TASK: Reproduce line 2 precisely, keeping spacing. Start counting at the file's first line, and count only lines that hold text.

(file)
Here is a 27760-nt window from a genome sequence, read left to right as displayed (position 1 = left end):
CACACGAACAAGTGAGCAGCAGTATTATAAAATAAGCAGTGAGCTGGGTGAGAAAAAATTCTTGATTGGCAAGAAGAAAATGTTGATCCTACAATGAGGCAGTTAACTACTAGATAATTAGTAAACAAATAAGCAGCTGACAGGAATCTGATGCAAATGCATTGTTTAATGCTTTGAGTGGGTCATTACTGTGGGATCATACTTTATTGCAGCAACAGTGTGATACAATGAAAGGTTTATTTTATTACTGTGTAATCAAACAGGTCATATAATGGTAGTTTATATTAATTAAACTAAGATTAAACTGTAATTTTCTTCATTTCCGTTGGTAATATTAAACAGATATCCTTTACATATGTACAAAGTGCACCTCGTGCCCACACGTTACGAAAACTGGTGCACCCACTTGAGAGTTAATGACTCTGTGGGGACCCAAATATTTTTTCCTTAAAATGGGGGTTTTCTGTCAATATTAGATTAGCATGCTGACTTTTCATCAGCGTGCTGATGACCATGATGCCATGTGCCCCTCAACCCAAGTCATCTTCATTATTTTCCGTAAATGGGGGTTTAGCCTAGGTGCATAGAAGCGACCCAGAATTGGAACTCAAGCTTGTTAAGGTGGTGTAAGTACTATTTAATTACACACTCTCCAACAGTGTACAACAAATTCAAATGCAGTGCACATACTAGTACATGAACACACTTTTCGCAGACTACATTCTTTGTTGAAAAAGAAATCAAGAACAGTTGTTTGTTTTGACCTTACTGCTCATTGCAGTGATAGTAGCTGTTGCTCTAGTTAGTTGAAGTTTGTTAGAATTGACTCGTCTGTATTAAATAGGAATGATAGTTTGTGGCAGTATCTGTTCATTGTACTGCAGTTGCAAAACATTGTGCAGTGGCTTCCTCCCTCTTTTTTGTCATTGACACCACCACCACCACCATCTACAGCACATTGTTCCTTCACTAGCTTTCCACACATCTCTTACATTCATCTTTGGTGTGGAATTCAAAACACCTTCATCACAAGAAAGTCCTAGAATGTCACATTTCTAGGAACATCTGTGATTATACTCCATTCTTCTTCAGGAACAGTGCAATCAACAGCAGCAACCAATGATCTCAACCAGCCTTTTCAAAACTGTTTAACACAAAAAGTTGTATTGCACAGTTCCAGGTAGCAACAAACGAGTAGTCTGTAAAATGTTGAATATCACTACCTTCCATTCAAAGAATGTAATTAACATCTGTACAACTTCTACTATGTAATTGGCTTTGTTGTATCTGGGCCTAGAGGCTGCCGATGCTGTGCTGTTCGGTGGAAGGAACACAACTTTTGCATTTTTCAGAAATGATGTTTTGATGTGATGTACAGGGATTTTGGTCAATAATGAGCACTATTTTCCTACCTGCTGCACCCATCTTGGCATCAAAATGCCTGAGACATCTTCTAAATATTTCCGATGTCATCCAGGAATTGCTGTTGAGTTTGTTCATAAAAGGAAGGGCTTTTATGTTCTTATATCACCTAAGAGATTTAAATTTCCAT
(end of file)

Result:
CACACGAACAAGTGAGCAGCAGTATTATAAAATAAGCAGTGAGCTGGGTGAGAAAAAATTCTTGATTGGCAAGAAGAAAATGTTGATCCTACAATGAGGCAGTTAACTACTAGATAATTAGTAAACAAATAAGCAGCTGACAGGAATCTGATGCAAATGCATTGTTTAATGCTTTGAGTGGGTCATTACTGTGGGATCATACTTTATTGCAGCAACAGTGTGATACAATGAAAGGTTTATTTTATTACTGTGTAATCAAACAGGTCATATAATGGTAGTTTATATTAATTAAACTAAGATTAAACTGTAATTTTCTTCATTTCCGTTGGTAATATTAAACAGATATCCTTTACATATGTACAAAGTGCACCTCGTGCCCACACGTTACGAAAACTGGTGCACCCACTTGAGAGTTAATGACTCTGTGGGGACCCAAATATTTTTTCCTTAAAATGGGGGTTTTCTGTCAATATTAGATTAGCATGCTGACTTTTCATCAGCGTGCTGATGACCATGATGCCATGTGCCCCTCAACCCAAGTCATCTTCATTATTTTCCGTAAATGGGGGTTTAGCCTAGGTGCATAGAAGCGACCCAGAATTGGAACTCAAGCTTGTTAAGGTGGTGTAAGTACTATTTAATTACACACTCTCCAACAGTGTACAACAAATTCAAATGCAGTGCACATACTAGTACATGAACACACTTTTCGCAGACTACATTCTTTGTTGAAAAAGAAATCAAGAACAGTTGTTTGTTTTGACCTTACTGCTCATTGCAGTGATAGTAGCTGTTGCTCTAGTTAGTTGAAGTTTGTTAGAATTGACTCGTCTGTATTAAATAGGAATGATAGTTTGTGGCAGTATCTGTTCATTGTACTGCAGTTGCAAAACATTGTGCAGTGGCTTCCTCCCTCTTTTTTGTCATTGACACCACCACCACCACCATCTACAGCACATTGTTCCTTCACTAGCTTTCCACACATCTCTTACATTCATCTTTGGTGTGGAATTCAAAACACCTTCATCACAAGAAAGTCCTAGAATGTCACATTTCTAGGAACATCTGTGATTATACTCCATTCTTCTTCAGGAACAGTGCAATCAACAGCAGCAACCAATGATCTCAACCAGCCTTTTCAAAACTGTTTAACACAAAAAGTTGTATTGCACAGTTCCAGGTAGCAACAAACGAGTAGTCTGTAAAATGTTGAATATCACTACCTTCCATTCAAAGAATGTAATTAACATCTGTACAACTTCTACTATGTAATTGGCTTTGTTGTATCTGGGCCTAGAGGCTGCCGATGCTGTGCTGTTCGGTGGAAGGAACACAACTTTTGCATTTTTCAGAAATGATGTTTTGATGTGATGTACAGGGATTTTGGTCAATAATGAGCACTATTTTCCTACCTGCTGCACCCATCTTGGCATCAAAATGCCTGAGACATCTTCTAAATATTTCCGATGTCATCCAGGAATTGCTGTTGAGTTTGTTCATAAAAGGAAGGGCTTTTATGTTCTTATATCACCTAAGAGATTTAAATTTCCAT